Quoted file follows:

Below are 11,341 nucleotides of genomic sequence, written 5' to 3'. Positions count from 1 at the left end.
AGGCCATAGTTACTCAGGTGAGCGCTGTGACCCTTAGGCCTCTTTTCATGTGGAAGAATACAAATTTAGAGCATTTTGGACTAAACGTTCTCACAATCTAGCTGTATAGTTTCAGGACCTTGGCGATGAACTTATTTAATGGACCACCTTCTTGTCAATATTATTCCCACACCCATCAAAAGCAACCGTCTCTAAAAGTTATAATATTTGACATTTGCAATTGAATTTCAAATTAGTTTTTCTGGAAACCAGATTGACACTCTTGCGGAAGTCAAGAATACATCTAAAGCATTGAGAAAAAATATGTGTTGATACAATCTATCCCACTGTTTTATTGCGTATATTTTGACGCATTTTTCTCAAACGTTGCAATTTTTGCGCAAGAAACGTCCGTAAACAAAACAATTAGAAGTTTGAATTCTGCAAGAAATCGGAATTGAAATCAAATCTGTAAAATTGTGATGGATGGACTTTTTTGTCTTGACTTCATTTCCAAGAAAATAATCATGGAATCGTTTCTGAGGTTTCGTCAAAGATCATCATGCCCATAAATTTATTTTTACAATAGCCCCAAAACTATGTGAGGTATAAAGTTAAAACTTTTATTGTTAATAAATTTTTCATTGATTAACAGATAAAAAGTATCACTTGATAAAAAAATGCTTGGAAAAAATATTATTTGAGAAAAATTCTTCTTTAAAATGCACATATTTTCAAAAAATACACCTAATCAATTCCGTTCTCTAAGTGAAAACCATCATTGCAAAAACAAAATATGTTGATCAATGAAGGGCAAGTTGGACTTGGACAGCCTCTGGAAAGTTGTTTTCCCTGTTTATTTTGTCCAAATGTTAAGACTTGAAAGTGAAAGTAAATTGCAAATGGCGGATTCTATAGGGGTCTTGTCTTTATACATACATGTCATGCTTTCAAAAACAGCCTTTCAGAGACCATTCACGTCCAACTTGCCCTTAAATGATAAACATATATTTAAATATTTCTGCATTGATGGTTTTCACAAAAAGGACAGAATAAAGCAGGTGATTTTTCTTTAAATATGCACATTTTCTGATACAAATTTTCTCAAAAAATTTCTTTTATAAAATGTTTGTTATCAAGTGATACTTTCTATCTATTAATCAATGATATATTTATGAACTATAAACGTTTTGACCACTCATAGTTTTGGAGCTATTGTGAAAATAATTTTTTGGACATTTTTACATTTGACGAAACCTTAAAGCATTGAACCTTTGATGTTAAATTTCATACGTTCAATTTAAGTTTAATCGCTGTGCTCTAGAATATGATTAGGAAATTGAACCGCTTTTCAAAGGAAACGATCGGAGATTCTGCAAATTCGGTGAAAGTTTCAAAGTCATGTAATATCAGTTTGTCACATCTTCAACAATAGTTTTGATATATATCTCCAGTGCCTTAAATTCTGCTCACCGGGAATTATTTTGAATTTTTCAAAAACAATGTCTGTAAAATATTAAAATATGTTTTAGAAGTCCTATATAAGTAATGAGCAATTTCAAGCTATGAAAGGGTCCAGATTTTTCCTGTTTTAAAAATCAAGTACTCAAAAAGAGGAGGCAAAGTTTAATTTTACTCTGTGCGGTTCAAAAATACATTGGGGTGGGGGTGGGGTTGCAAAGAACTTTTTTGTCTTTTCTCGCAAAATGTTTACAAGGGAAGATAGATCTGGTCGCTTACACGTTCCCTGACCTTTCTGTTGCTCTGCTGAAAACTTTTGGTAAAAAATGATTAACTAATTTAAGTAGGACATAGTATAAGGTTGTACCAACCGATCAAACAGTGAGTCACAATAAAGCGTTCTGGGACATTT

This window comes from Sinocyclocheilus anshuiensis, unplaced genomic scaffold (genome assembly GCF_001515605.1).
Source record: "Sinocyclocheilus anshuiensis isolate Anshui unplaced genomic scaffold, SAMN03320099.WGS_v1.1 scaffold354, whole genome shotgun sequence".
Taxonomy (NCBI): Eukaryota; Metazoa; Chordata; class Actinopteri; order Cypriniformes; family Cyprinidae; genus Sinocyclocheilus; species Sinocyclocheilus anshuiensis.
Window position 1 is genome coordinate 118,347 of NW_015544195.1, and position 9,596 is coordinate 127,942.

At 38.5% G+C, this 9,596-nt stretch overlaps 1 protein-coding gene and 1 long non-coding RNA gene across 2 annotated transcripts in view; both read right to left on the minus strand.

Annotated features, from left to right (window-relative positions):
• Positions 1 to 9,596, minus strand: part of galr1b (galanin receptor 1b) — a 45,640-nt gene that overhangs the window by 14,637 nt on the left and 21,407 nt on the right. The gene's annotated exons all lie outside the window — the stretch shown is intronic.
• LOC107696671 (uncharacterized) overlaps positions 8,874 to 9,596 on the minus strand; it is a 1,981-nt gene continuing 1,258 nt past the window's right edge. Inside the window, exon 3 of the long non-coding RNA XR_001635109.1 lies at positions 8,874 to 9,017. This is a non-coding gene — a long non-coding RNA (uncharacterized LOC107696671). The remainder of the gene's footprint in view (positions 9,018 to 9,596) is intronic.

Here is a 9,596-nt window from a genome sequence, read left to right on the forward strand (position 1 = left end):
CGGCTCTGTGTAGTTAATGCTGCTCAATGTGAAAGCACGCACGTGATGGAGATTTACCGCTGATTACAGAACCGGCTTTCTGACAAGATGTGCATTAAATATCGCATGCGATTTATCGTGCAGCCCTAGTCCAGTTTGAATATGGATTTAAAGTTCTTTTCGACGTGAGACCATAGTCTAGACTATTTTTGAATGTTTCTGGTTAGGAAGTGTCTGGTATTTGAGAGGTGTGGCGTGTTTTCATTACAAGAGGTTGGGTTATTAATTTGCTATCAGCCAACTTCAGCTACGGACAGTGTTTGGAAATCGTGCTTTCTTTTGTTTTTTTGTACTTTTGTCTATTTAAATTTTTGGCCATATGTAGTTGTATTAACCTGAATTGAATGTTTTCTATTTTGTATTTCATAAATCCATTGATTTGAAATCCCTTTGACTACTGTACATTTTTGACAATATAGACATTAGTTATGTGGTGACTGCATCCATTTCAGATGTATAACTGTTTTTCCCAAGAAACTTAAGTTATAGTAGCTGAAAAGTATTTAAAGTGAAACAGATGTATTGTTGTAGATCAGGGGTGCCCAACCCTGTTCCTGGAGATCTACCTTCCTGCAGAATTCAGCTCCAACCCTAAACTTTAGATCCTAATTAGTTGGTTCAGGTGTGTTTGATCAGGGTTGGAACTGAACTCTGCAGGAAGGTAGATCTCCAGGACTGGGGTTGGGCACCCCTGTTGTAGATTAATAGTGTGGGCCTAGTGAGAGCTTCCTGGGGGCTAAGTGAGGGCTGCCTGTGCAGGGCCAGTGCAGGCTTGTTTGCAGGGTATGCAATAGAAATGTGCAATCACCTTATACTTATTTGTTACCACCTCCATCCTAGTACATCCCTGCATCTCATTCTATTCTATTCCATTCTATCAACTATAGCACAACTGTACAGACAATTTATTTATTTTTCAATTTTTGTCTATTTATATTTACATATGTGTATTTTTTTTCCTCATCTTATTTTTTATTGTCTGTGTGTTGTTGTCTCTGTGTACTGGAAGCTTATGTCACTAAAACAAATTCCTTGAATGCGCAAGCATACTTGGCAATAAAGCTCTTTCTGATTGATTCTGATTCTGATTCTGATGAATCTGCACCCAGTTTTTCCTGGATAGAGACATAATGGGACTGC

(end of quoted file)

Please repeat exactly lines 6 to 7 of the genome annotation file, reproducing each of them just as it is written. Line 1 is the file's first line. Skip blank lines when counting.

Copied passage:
Window position 1 is genome coordinate 118,347 of NW_015544195.1, and position 9,596 is coordinate 127,942.

At 38.5% G+C, this 9,596-nt stretch overlaps 1 protein-coding gene and 1 long non-coding RNA gene across 2 annotated transcripts in view; both read right to left on the minus strand.